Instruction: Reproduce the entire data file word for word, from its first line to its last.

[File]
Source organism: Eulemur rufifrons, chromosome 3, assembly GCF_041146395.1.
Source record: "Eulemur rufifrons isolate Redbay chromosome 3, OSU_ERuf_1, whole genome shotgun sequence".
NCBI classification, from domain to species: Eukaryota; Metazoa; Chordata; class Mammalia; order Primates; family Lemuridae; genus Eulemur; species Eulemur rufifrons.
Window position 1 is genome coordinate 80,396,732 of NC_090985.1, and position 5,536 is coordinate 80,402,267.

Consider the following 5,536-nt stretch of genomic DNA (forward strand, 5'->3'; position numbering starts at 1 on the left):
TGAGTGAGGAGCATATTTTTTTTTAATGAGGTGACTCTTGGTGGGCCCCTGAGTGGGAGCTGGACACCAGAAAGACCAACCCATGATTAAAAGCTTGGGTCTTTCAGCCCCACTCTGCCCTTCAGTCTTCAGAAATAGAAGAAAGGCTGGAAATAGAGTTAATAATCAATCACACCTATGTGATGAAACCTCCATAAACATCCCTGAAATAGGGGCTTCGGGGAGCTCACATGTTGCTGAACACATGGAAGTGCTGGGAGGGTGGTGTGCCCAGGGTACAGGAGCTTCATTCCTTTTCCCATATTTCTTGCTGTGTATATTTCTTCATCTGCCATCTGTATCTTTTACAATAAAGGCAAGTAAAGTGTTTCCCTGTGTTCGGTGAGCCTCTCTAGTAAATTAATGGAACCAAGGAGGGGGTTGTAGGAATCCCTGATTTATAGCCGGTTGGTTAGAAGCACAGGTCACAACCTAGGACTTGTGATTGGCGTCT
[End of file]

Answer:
Source organism: Eulemur rufifrons, chromosome 3, assembly GCF_041146395.1.
Source record: "Eulemur rufifrons isolate Redbay chromosome 3, OSU_ERuf_1, whole genome shotgun sequence".
NCBI classification, from domain to species: Eukaryota; Metazoa; Chordata; class Mammalia; order Primates; family Lemuridae; genus Eulemur; species Eulemur rufifrons.
Window position 1 is genome coordinate 80,396,732 of NC_090985.1, and position 5,536 is coordinate 80,402,267.

Consider the following 5,536-nt stretch of genomic DNA (forward strand, 5'->3'; position numbering starts at 1 on the left):
TGAGTGAGGAGCATATTTTTTTTTAATGAGGTGACTCTTGGTGGGCCCCTGAGTGGGAGCTGGACACCAGAAAGACCAACCCATGATTAAAAGCTTGGGTCTTTCAGCCCCACTCTGCCCTTCAGTCTTCAGAAATAGAAGAAAGGCTGGAAATAGAGTTAATAATCAATCACACCTATGTGATGAAACCTCCATAAACATCCCTGAAATAGGGGCTTCGGGGAGCTCACATGTTGCTGAACACATGGAAGTGCTGGGAGGGTGGTGTGCCCAGGGTACAGGAGCTTCATTCCTTTTCCCATATTTCTTGCTGTGTATATTTCTTCATCTGCCATCTGTATCTTTTACAATAAAGGCAAGTAAAGTGTTTCCCTGTGTTCGGTGAGCCTCTCTAGTAAATTAATGGAACCAAGGAGGGGGTTGTAGGAATCCCTGATTTATAGCCGGTTGGTTAGAAGCACAGGTCACAACCTAGGACTTGTGATTGGCGTCT